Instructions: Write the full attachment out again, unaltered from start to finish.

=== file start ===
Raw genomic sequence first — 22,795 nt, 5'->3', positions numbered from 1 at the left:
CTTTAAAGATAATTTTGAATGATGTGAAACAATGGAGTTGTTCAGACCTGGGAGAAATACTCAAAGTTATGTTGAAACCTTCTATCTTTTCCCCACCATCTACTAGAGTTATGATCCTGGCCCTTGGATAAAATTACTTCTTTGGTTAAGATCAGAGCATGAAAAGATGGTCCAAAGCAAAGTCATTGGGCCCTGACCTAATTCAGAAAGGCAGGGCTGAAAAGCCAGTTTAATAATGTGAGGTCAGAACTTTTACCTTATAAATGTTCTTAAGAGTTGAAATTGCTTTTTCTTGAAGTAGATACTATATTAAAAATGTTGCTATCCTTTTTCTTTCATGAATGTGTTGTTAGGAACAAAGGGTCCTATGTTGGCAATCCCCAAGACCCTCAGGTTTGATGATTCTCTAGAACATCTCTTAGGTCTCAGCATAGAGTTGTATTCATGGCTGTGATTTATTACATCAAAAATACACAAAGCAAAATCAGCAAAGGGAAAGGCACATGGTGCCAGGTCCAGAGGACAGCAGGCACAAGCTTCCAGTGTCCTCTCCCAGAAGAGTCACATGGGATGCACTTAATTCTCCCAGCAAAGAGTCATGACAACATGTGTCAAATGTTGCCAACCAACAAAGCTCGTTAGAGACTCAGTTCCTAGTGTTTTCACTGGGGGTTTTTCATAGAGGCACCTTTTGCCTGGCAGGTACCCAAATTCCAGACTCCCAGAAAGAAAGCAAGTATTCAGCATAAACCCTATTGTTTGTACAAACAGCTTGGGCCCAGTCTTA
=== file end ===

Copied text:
Raw genomic sequence first — 22,795 nt, 5'->3', positions numbered from 1 at the left:
CTTTAAAGATAATTTTGAATGATGTGAAACAATGGAGTTGTTCAGACCTGGGAGAAATACTCAAAGTTATGTTGAAACCTTCTATCTTTTCCCCACCATCTACTAGAGTTATGATCCTGGCCCTTGGATAAAATTACTTCTTTGGTTAAGATCAGAGCATGAAAAGATGGTCCAAAGCAAAGTCATTGGGCCCTGACCTAATTCAGAAAGGCAGGGCTGAAAAGCCAGTTTAATAATGTGAGGTCAGAACTTTTACCTTATAAATGTTCTTAAGAGTTGAAATTGCTTTTTCTTGAAGTAGATACTATATTAAAAATGTTGCTATCCTTTTTCTTTCATGAATGTGTTGTTAGGAACAAAGGGTCCTATGTTGGCAATCCCCAAGACCCTCAGGTTTGATGATTCTCTAGAACATCTCTTAGGTCTCAGCATAGAGTTGTATTCATGGCTGTGATTTATTACATCAAAAATACACAAAGCAAAATCAGCAAAGGGAAAGGCACATGGTGCCAGGTCCAGAGGACAGCAGGCACAAGCTTCCAGTGTCCTCTCCCAGAAGAGTCACATGGGATGCACTTAATTCTCCCAGCAAAGAGTCATGACAACATGTGTCAAATGTTGCCAACCAACAAAGCTCGTTAGAGACTCAGTTCCTAGTGTTTTCACTGGGGGTTTTTCATAGAGGCACCTTTTGCCTGGCAGGTACCCAAATTCCAGACTCCCAGAAAGAAAGCAAGTATTCAGCATAAACCCTATTGTTTGTACAAACAGCTTGGGCCCAGTCTTA